RIPE: Realizing the Next Green Revolution

LSU Researchers Explore Creative Solutions to Improving Crop Yield

RIPE

The idea that the world’s demand for food could outpace food production may be a difficult concept for many to digest, but this notion could be an imminent reality. For the past 50 years, the green revolution has allowed crop production to keep pace with population growth. However, recently crop yields in wheat and rice have leveled off. A forecast by the Food and Agricultural Organization of the United Nations asserts that food production must increase by 70 percent to support the world’s population in 2050, which is estimated to increase to 9.6 billion.

In an effort to develop an innovative solution to this looming agricultural crisis, the Bill & Melinda Gates Foundation initiated the Realizing Increased Photosynthetic Efficiency (RIPE) project, and LSU biologist James Moroney is playing an active role in this undertaking. RIPE is a $25 million research effort aimed towards developing plants that will increase crop yields by using sunlight more effectively through the process of photosynthesis.

Photosynthesis is the method that plants use to transform light energy into chemical energy. Carbon dioxide (CO2) and light are the raw materials that fuel the plant growth process. Millions of years ago, natural selection optimized this system in plants. However, even though the atmospheric CO2 concentration has increased over the past 50 years, the CO2 concentration in the atmosphere is still limiting to most crops. This is largely due to the inefficiency of the enzyme Rubisco, which catalyzes the first reaction of CO2 fixation (photosynthesis). Rubisco requires high concentrations of CO2 to
be efficient.

Photo

Write The RIPE research group at LSU: Madelinn Fink, Robert DiMario, James Moroney, Jimmie Mickler and Mary Machingura.Photo Credit: April Buffington

Led by the University of Illinois, RIPE is made up of an international team of scientists from Australian National University (Canberra), the Chinese Academy of Sciences-Max Plank Institute (Shanghai), Lancaster University, Liverpool John Moores University, the University of Essex (all in Great Britan), the University of California-Berkeley, and LSU. These scientists are redesigning the photosynthetic production line to make it more efficient for the future. For the next Green Revolution, RIPE is cultivating plants that can photosynthesize more efficiently to produce plants with more biomass.

RIPE is exploring solutions to stagnant crop yield from a series of angles. Increasing mesophyll conductance focuses on optimizing CO2 diffusion inside of the leaf. Optimizing canopies centers on improving plant architecture to maximize light energy absorption. Relaxing photoprotection minimizes damage caused by high light levels. Optimizing carbon metabolism enhances the investment of resources in the Calvin cycle by altering gene expression of several enzymes in the leaf. Transplanting Rubisco replaces the inefficient Rubisco enzyme with better Rubisco isoforms. Photorespiratory bypass replaces the carbon cycling pathway of photorespiration in crop plants with a more efficient bacterial pathway. Finally, algal mechanisms focus on inserting carbon-concentrating mechanics from algae into plants to elevate CO2 concentrations around the plant Rubisco.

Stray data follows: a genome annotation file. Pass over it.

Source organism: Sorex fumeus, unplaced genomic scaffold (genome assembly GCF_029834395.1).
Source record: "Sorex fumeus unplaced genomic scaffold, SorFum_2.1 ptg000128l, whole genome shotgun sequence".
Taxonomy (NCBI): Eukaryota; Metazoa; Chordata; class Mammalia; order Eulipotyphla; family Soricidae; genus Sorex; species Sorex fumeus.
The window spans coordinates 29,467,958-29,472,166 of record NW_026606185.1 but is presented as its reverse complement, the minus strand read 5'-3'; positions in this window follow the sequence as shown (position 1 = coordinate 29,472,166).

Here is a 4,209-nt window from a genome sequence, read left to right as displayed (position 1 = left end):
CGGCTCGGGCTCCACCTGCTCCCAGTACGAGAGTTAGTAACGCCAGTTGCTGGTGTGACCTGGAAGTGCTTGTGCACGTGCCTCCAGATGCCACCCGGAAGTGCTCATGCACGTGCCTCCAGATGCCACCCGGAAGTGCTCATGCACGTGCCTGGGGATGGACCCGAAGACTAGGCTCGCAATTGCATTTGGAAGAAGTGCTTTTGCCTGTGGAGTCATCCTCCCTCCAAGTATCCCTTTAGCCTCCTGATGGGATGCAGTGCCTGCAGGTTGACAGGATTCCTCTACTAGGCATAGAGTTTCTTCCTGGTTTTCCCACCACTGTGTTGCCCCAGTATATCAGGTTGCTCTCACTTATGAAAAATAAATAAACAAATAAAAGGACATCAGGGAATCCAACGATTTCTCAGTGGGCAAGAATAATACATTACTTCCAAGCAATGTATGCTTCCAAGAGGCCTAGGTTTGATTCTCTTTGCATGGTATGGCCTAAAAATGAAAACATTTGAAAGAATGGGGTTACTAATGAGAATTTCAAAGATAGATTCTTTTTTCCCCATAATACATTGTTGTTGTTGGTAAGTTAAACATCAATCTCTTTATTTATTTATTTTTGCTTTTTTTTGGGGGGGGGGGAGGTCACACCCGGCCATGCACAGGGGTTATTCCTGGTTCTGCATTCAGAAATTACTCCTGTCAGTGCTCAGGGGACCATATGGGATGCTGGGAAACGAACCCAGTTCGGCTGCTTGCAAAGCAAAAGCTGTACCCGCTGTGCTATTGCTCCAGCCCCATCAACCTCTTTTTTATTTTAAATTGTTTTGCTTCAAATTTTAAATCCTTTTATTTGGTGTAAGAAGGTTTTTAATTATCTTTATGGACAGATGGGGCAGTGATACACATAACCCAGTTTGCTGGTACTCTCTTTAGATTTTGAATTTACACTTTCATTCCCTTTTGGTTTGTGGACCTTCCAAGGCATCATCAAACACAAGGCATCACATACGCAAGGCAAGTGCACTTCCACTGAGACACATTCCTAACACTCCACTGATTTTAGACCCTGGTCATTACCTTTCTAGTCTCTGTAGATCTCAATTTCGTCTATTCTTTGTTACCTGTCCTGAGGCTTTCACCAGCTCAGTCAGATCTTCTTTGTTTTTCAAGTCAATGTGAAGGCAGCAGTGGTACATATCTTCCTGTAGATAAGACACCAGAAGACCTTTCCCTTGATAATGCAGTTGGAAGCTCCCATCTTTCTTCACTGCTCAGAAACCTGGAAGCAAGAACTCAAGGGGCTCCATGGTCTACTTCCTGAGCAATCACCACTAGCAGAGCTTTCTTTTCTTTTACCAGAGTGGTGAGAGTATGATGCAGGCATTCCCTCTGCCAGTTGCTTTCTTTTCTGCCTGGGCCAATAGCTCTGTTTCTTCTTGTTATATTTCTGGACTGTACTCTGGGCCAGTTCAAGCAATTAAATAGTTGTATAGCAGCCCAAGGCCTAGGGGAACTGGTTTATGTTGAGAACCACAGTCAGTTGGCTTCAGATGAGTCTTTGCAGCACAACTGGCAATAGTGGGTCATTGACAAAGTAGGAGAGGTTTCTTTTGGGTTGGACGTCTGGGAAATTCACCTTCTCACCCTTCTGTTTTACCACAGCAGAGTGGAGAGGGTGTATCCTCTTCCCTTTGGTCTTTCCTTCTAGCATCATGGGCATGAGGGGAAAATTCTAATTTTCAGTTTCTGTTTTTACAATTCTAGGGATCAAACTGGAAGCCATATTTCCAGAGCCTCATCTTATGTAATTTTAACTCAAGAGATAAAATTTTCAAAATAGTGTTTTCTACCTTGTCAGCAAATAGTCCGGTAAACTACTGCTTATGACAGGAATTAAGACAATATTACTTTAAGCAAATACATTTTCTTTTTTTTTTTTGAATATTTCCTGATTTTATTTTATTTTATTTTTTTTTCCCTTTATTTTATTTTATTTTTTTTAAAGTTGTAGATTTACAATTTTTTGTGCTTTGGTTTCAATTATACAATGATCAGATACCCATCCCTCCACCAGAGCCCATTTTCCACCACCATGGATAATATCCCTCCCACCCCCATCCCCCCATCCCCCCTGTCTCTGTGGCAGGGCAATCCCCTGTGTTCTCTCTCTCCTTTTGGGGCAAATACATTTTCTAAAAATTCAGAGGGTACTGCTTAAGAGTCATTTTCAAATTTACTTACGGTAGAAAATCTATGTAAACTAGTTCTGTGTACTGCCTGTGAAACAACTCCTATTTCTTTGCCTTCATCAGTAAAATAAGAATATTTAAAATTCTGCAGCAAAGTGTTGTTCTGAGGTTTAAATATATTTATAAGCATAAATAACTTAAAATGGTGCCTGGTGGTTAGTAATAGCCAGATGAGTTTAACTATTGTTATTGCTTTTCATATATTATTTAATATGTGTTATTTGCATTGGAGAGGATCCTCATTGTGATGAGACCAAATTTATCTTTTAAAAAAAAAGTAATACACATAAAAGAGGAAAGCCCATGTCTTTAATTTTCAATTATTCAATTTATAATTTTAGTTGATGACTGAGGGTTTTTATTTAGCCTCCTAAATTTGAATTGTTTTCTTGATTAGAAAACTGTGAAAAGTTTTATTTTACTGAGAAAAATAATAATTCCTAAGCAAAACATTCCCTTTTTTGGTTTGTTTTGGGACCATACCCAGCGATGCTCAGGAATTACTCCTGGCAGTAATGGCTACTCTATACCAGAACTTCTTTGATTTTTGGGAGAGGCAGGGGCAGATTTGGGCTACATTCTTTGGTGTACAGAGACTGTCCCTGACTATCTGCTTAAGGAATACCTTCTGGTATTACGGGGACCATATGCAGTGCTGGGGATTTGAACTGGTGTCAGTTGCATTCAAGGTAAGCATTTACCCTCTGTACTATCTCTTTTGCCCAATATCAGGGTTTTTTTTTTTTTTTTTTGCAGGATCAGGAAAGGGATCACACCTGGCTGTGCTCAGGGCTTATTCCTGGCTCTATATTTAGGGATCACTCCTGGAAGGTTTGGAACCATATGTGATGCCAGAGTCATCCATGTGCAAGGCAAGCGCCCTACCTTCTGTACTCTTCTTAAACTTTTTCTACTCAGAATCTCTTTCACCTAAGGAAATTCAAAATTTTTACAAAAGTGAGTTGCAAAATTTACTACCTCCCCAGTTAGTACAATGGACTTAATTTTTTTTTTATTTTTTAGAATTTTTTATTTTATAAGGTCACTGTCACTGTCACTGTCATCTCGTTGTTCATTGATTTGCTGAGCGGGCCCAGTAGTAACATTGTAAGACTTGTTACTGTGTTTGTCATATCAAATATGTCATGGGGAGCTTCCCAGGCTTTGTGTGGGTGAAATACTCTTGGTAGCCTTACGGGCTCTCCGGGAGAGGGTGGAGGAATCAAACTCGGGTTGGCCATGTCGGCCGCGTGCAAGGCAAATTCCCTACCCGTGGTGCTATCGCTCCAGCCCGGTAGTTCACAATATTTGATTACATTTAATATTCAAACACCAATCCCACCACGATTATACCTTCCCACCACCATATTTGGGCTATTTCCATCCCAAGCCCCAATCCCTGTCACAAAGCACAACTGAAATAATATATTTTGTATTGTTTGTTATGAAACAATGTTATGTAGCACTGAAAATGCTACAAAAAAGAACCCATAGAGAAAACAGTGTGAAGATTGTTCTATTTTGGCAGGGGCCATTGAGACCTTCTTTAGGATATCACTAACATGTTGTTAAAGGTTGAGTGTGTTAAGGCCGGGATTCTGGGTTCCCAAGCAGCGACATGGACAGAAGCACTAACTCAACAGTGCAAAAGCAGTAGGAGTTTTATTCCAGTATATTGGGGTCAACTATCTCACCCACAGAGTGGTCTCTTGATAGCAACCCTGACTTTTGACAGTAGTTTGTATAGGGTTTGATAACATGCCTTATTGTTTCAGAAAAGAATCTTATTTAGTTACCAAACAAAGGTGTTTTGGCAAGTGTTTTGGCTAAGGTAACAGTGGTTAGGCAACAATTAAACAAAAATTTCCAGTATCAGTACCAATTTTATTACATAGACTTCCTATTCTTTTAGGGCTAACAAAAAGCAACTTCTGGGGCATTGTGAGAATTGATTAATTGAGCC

Moroney’s work falls within the algal mechanisms approach. In 2013, he was awarded a $700,000 contract with the University of Illinois to identify new inorganic carbon transporters from the algae Chlamydomonas reinhardtii. This alga contains a robust CO2 concentrating mechanism, which is essential for photosynthesis at atmospheric levels of CO2. At LSU, Moroney has worked to characterize the CO2 concentrating mechanism of C. reinhardtii. He and his students have discovered a number of proteins that assist in delivering CO2 to Rubisco in the alga.

“We have four different algal transporters that we are interested in. We are presently putting them into higher plants to see if these algal proteins can improve photosynthesis. One of them is working very nicely and is going to the right place in the plant, so we feel like we have it localized to the chloroplast like we want it to be,” said Moroney, Glenda Wooters Streva Alumni Professor in LSU’s Department of Biological Sciences. “Our hope is that these algal proteins will help deliver CO2 to Rubisco in the plant, increasing photosynthesis and